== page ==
Large grocery store companies rely on grocery chain district managers to oversee 10 or more stores -- often in in multiple states. These district managers are primarily responsible for increasing sales and profits in the stores, selecting and hiring the most qualified store managers and ensuring uniformity of stores with company standards. They also develop payroll budgets for stores, monitor their profits and losses and ensure all stores participate in company promotions. If you want to be a grocery chain district manager, you need significant experience working in the retail industry. In return, you can expect average salaries just under $60,000 per year.
Salary and Qualifications
Grocery chain district managers earned average annual salaries of $58,000 as of 2013, according to the job website Indeed. These professionals may also earn bonuses according to how their stores perform, which can add significantly to their annual incomes. To become a grocery chain district manager, you'll likely need a bachelor's degree in retail management, business or marketing -- and two to five years' experience in retail management. Some employers may hire you with a high school diploma, if you have extensive experience in retail management or as a grocery chain district manager. Other essential qualifications include attention to detail, a willingness to travel and supervisory, communication, presentation, analytical, leadership, negotiation and strategic planning skills.
Salary by Region
Average salaries for grocery chain district managers varied within the four U.S regions in 2013. In the West, they earned the lowest salaries of $41,000 in Hawaii and the highest of $64,000 in California, according to Indeed. Those in the South earned between $49,000 and $68,000 per year -- with the lowest salaries in Louisiana and the highest in the District of Columbia. If you worked in the Northeast, you'd earn $51,000 or $70,000, respectively, in Maine or New York, which represented the lowest and highest-paying states in that region. Your earnings in the Midwest would be $45,000 or $62,000, respectively, in South Dakota or Illinois.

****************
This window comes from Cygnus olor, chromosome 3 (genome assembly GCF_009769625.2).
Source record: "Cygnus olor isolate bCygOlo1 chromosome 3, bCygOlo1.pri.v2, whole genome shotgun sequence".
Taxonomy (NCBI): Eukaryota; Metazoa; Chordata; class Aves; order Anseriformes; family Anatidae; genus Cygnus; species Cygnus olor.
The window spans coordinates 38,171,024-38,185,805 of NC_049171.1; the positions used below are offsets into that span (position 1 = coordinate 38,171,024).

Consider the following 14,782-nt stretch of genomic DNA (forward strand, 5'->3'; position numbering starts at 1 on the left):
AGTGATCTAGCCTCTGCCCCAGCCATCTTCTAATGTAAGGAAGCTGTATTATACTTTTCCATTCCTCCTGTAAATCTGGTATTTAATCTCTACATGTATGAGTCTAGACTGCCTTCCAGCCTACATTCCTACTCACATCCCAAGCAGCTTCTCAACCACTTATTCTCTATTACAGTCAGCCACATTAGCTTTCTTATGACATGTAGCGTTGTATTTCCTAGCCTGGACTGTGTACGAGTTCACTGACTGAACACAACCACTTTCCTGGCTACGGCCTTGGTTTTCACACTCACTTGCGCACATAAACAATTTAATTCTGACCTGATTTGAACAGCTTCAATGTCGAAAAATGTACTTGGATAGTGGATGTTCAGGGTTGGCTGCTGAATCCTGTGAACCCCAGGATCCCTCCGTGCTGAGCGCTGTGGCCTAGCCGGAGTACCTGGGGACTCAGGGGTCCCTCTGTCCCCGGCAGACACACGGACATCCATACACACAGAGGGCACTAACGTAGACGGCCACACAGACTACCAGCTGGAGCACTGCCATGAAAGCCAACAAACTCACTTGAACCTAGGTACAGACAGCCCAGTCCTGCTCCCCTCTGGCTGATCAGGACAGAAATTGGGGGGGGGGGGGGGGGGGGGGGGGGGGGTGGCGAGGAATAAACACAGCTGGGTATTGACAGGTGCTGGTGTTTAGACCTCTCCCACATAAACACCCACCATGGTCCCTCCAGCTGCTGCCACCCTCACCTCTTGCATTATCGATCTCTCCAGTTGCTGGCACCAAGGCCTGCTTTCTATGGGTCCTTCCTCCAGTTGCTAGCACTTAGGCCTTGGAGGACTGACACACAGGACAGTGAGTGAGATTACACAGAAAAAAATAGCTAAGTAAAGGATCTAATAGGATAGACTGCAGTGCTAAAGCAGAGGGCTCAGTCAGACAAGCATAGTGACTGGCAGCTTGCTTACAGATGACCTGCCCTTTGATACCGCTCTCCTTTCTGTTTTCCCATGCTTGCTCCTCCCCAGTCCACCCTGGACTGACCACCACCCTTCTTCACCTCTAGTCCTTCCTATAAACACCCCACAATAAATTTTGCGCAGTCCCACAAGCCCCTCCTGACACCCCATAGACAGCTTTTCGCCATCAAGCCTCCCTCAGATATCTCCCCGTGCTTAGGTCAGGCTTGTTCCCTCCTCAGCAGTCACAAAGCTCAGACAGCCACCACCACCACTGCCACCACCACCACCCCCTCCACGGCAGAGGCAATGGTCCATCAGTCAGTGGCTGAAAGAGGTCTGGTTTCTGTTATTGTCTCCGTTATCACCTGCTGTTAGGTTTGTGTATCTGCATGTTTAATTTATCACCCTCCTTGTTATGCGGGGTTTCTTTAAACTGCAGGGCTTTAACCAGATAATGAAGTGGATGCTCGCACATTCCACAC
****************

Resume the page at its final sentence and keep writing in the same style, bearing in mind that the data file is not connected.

Grocery store chains usually have specific salary ranges budgeted when they hire grocery chain district managers. Those with more experience may warrant higher salaries. Years later, they may qualify for higher-paying positions as they become more effective in multistore management. In this job, you may also earn bonuses if your stores are performing above established sales quotas. Moreover, larger grocery chains such as Kroger, Safeway and Publix likely pay more than smaller chains, because they can better support higher salaries.
The U.S. Bureau of Labor Statistics doesn't report job trends for grocery chain district managers. It does forecast job opportunities for first-line supervisors of retail sales workers, including grocery store managers, which it expects to increase 8 percent in the next decade. This slower-than-average growth rate should also produce jobs for grocery chain district managers, as they directly supervise grocery store managers. Retail and food services sales increased 3.7 percent from April 2012 to April 2013, according to the Economic & Statistics Administration, indicating an improving economy, which may also produce additional job opportunities for you in this field.
- U.S. Bureau of Labor Statistics: Data for Occupations Not Covered in Detail: First-Line Supervisors of Retail Sales Workers
- U.S. Bureau of Labor Statistics: Occupational Employment Statistics: First-Line Supervisors of Retail Sales Workers
- Careers in Grocery: District Director
- Monster: United Grocery Outlet: Grocery District Manager
- Indeed: Grocery District Manager Salary
- Indeed: Grocery District Manager Salary in Maine, and New York
- Indeed: Grocery District Manager Salary in Hawaii, and California
- Indeed: Grocery District Manager Salary in Louisiana, and Washington, DC
- Indeed: Grocery District Manager Salary in South Dakota, and Illinois
- Economic & Statistics Administration: Advance Monthly Sales for Retail and Food Services
- BananaStock/BananaStock/Getty Images